Amending the Civil Aviation Act 1991 and what it means for Uganda
On the 24th of May 2017 the state Minister for the Ministry of Works and Transport Aggrey Bagiire introduced the Amendment bill before Parliament titled the Civil Aviation Amendment Bill 2017. The bill is being reviewed by Physical infrastructure committee of parliament before any amendments can be considered.
The Civil Aviation Authority (Amendment) Bill 2017, Cap 354 seeks to address and make the following changes to the Act of 1991. To re-designate Civil Aviation Authority as the Uganda Civil Aviation Authority; To re-designate the managing director as the director general; To empower the director general to take specific actions without consultation with the Minister; To provide for the establishment of an independent accident and incident investigation unit and for related matters. To directly work with the International Civil Aviation Authority.
From the above, the following can be implied to be the intentions of the Civil Aviation Authority Amendment Bill 2017,
The changing of name to Uganda Civil Aviation Authority seems to be a rather fair amendment to nationalize the authority and make it own up to its responsibilities. Secondly renaming the managing director to Director General appears at the face of it that the Civil Aviation Authority is trying to separate its self from being under the control and armpit of the Ministry of works and transport.
According to Richard Miller Bird, Milka Casanegra in their book ‘’Improving Tax Administration in Developing Countries, Volume 19’’ one of the ways to create independence, self-reliant and strengthen oversights is to create an independent role outside the exiting positions just like Museveni did when he appointed a Kampala Chief Executive Officer.
Thirdly, empowering of the then will be director general to make specific actions without consulting the Minister for works tends to give the same more authority which will in most case be unchecked. According to Aristotle, checks and balances are very vital in any system if it is to succeed and also ensure fair and balanced system and minimizes shortcomings.
In addition, creation of an independent investigation unit will make and allow for proper, quick and timely investigations, after all separation of powers is key for any institution to perform to its best as according to Gramling, Audrey In their journal “Addressing Problems with the Segregation of Duties in Smaller Companies.” CPA Journal 80.7 (2010).
However, it also leaves room for uncontrolled and unmonitored actions that may interfere with the progress and performance of other functioning bodies. But also this will lead and increase in administrative costs yet resources are limited.
In conclusion, the amendment of the CAA bill seems to be a very fundamental step, because it seeks to incorporate the standards set by the International Civil Aviation Authority, to include but not limited to proper management by setting new duties for the Director General and also setting a different investigation body for accidents which will allow for proper and efficient investigation strategies.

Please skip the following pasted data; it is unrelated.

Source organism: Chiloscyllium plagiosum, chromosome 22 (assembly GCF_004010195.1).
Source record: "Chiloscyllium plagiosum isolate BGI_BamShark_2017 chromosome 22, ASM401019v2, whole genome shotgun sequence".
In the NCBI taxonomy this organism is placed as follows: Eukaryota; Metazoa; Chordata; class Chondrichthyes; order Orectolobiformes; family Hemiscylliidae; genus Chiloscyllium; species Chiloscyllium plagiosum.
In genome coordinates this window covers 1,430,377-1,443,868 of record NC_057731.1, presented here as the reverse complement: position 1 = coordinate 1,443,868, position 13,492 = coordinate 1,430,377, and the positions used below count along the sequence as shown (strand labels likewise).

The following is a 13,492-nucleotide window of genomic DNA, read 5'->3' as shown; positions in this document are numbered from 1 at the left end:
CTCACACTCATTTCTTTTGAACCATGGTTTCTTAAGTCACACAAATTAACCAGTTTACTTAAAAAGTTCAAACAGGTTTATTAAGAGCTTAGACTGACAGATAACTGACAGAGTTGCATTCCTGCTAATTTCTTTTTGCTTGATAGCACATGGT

While at the same time allowing the Authority to continue with its core objective a dead rats odor is looming behind the objective of the Bill most especially when it comes to oversight and monitoring of the body.
This is because the bill attempts to dissect the Uganda Civil Aviation Authority from having to directly report to Ministry of works and Transport in addition to giving the Director General the power to make decision consulting the Minister for Works and Transport.
on 8th February 1991, the Civil Aviation Act was enacted, which establishes the Authority responsible for air craft maintenance, register, approval and regulation to be the Civil Aviation Authority. The Act also names the highest individual in the Authority to be referred to as Managing director. The Act limits the actions of the Managing Director to the extent that these specific actions are approved and endorsed by the Minister of Works and Transport.
As per the Act, the Civil Aviation Authority is under the supervision and Authority of the Ministry of Works and Transport. Furthermore, the law provides that accident and investigations shall be investigated and assessed by the Authority its self.
The Civil Aviation Act 1991 is law that Establishes the Civil Aviation Authority, a statutory body responsible for maintenance of aircraft registry and oversees the approval and regulation of civil aviation. Civil Aviation is one of two major categories of flying, representing all non-military aviation, both private and commercial subject to the standards set, monitored and governed by the International Civil Aviation Organization (ICAO). ICAO is an agency of the United Nations.
It established the Treaty which was formulated during the International Civil Aviation meeting held in Chicago in 1944 during the convention on the International Civil Aviation. This Convention is also known as the Chicago Convention to which Uganda is a signatory.